Lviv was an important milieu. Lauterpacht and Lemkin had professors of various nationalities: Poles and Austrians. They lived in a milieu where there were quite a few Ukrainians. That is why Ukraine, Lviv, is undeniably a symbolic and important place.
Objective circumstances or coincidence?
Yelyzaveta Tsarehradska: Was it a coincidence that two people from the same university coined legal terms and phenomena still valid today? Did objective circumstances contribute to this?
Mykola Hnatovsky: There is a small amount of coincidence. There are clear-cut and understandable objective circumstances. Both lawyers came from the Jewish community, and their families were among the Nazis' victims. Lauterpacht and Lemkin were forced to leave their families and their land. They experienced tragedy; they did not know what had happened to their relatives. When they learned that practically no one had survived, it was horrible. They immigrated to countries that were leaders of the Western world and leading members of the anti-Nazi alliance.
Through their publications and association with individuals who were approving decisions in these countries, they showed that they were irreplaceable individuals who had to be consulted with in connection with the prosecution of Nazi war crimes. Lauterpacht advised the British, and Lemkin — the Americans. Furthermore, even though their paths never crossed, they had a very serious impact on how international criminal law and international law in general later evolved. All these are objective things. Of course, the fact that these events were taking place in Ukraine must serve as a reminder of how important our state is to the world. Unfortunately, this is being proved by current events.
Culpability for genocide
Yelyzaveta Tsarehradska: What responsibility is envisaged for genocide?
Mykola Hnatovsky: Where Ukraine and its people are concerned, mass crimes are being committed that fall under all the provisions that exist in international criminal law: as regards war crimes, crimes against humanity, and the crime of genocide. Where the latter is concerned, what the RF is doing is manifesting an imperial approach, imperialism.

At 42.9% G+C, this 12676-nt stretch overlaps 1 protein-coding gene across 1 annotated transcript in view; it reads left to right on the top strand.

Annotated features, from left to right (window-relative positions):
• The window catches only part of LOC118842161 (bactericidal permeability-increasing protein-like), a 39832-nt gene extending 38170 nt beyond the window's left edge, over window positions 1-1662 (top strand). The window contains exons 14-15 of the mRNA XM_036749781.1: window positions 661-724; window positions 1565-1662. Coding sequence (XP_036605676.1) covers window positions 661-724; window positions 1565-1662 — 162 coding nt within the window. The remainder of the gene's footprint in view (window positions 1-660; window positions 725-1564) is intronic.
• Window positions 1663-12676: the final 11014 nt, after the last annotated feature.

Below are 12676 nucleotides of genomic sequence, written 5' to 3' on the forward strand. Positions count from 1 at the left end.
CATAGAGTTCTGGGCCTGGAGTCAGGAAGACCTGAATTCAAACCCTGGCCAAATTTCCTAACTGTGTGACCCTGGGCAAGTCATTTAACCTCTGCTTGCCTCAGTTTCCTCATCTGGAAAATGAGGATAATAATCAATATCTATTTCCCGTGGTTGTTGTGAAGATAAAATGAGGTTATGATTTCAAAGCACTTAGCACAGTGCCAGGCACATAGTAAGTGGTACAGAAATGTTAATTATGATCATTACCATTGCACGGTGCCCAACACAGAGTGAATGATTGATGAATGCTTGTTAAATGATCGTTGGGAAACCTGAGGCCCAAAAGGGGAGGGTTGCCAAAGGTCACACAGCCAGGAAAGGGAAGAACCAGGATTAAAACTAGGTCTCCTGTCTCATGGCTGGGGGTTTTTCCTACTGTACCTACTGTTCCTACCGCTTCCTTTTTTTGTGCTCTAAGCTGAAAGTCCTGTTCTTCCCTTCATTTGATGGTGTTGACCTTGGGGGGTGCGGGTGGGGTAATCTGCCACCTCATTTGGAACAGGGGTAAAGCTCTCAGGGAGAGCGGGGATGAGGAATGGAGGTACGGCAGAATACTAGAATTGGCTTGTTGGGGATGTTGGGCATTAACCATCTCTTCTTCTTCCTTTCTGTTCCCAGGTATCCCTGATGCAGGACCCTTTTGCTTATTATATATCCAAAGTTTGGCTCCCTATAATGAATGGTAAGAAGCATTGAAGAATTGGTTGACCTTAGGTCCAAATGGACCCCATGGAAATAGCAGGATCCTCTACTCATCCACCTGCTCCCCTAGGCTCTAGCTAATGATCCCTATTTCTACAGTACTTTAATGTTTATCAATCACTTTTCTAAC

The genocide that is going on in Ukraine is specific. It is an attempt to destroy Ukraine and Ukrainians as a political nation.
Responsibility for genocide is realized on several levels. This is one of the most grievous of crimes. Therefore, the severest punishments are applied: life imprisonment, lengthy prison terms, etc. But this is not the only punishment. Genocide provides grounds for a state's responsibility on the whole. Although it is not criminal, it is very important. It has material and political forms. When the appropriate provisions are made, this is not just a legal but a historical fact. This aspect is also important.
Yelyzaveta Tsarehradska: Can international law discover some additional terms, like crimes against humanity or genocide? For example, imperialistic approach, imperialism?
Mykola Hnatovsky: In introducing the concept of "genocide," Lemkin wrote that:
"New words must be created when new ideas or events "strike at our consciousness."
Thus, it is entirely possible that international law will be clarifying its terminology. It will find mechanisms that will also be more adapted to such events. The efforts of Sands and his fellow thinkers to speak about a special tribunal on aggression is an attempt to move international law one step further. In addition to international law, what is required is a political iron will that is capable of approving decisions without extraordinarily harsh and decisive actions on the part of politicians and military personnel. This aggression, these crimes cannot be stopped. Lawyers will help, of course, but the main work must be done by those with concrete leverage and material arguments.
This program is created with the support of Ukrainian Jewish Encounter (UJE), a Canadian charitable non-profit organization.
Originally appeared in Ukrainian (Hromadske Radio podcast) here.
Translated from the Ukrainian by Marta D. Olynyk.
NOTE: UJE does not necessarily endorse opinions expressed in articles and other materials published on its website and social media pages. Such materials are posted to promote discussion related to Ukrainian-Jewish interactions and relations. The website and social media pages will be places of information that reflect varied viewpoints.